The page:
The yuletide season is here. At Flip Flop Daily, we’re shifting our focus to Festivities – all over the world.
We all grew up with so many Christmas traditions – putting up Christmas trees, baking cookies and opening gifts. But have you ever wondered: Is Christmas celebrated differently around the world?
Even though you may sing carols, decorate a Christmas tree, make advent calendars, and eat a lot of Christmas ham wherever you live, there are some Christmas traditions around the world that may surprise you. Some of these traditions may even inspire you to start your own!
Find out how different these global holiday traditions are, from Christmas on sandy beaches with fresh seafood to picture perfect Christmas markets during the cold winter.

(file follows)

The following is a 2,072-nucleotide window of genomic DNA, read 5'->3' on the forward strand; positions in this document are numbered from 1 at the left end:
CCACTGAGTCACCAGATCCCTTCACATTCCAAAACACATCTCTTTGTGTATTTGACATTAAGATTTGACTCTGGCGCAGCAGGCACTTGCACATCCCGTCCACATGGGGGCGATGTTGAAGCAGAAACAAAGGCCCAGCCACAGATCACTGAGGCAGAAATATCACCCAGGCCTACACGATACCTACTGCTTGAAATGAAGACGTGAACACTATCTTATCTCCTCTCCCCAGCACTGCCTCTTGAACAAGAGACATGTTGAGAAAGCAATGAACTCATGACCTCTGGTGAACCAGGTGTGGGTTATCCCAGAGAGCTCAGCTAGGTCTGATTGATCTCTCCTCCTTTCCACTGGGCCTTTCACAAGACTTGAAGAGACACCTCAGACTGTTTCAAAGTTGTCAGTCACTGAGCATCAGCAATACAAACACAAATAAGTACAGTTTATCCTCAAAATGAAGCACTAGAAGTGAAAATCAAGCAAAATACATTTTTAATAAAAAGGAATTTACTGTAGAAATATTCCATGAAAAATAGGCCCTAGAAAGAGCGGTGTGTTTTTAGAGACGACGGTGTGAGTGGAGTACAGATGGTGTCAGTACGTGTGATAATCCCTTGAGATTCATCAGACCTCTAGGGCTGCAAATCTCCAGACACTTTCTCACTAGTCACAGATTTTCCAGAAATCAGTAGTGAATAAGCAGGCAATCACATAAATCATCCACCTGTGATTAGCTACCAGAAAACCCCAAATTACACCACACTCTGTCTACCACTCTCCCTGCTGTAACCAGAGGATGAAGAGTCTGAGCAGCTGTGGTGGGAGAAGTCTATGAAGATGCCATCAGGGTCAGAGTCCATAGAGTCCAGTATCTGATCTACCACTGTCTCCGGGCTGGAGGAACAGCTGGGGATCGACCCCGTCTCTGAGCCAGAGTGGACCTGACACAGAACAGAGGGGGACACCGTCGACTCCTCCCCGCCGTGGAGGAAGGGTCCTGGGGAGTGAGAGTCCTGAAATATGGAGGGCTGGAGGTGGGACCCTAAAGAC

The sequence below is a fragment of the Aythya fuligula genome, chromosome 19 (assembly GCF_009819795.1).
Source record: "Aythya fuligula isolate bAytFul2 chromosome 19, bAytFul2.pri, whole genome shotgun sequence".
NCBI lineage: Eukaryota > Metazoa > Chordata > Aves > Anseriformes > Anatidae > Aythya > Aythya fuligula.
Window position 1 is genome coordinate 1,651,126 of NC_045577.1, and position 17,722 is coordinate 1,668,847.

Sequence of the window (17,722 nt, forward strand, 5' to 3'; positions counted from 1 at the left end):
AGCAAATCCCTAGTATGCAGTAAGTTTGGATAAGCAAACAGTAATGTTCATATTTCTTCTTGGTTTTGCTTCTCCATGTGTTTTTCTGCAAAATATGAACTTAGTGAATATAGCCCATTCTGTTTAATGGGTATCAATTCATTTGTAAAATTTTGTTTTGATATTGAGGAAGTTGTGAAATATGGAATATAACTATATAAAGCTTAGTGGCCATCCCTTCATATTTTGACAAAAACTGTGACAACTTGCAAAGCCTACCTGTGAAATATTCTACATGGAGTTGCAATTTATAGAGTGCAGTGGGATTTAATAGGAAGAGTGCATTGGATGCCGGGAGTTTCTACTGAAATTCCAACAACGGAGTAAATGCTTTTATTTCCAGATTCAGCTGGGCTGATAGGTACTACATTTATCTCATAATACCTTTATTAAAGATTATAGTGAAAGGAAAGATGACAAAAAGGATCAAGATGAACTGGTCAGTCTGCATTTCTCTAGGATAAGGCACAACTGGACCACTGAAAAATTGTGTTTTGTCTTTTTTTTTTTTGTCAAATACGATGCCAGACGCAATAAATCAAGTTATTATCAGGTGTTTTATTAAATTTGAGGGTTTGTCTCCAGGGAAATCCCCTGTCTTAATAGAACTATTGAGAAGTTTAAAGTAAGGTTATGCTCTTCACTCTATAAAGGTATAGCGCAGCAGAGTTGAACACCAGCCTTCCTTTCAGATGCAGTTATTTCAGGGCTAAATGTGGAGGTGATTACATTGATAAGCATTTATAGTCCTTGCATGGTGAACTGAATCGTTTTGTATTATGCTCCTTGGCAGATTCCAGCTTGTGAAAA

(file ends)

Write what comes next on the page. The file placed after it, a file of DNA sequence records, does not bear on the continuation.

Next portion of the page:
Let’s explore Flip Flop Festivities all over the world beginning with Europe!
Christmas in France
Traditionally, Nativity cribs are used to decorate houses in France. The French cribs have clay figures inside. Many cities and towns, including Marseilles, hold fairs during December to sell Nativity figures. French Nativity scenes also include figures like butchers, bakers, policemen and priests in addition to the normal Nativity figures.
Strasbourg, in North Eastern France, hosts one of Europe’s biggest Christmas markets. The Alsatian language refers to it as the “Christkindelsmarik”.
Yule Logs made of Cherry Wood are often burned in French homes during the holidays. As a tradition, the log and candles are left burning all night long with food and drinks left out in case Mary and the baby Jesus pass by.
Réveillon, the main Christmas meal, is eaten after the midnight church service on Christmas Eve/early Christmas morning. Typical dishes include roast turkey with chestnuts or roast goose, oysters, foie gras, lobster, venison, and cheeses. Bûche de Noel, a chocolate sponge cake log, is traditionally served as dessert.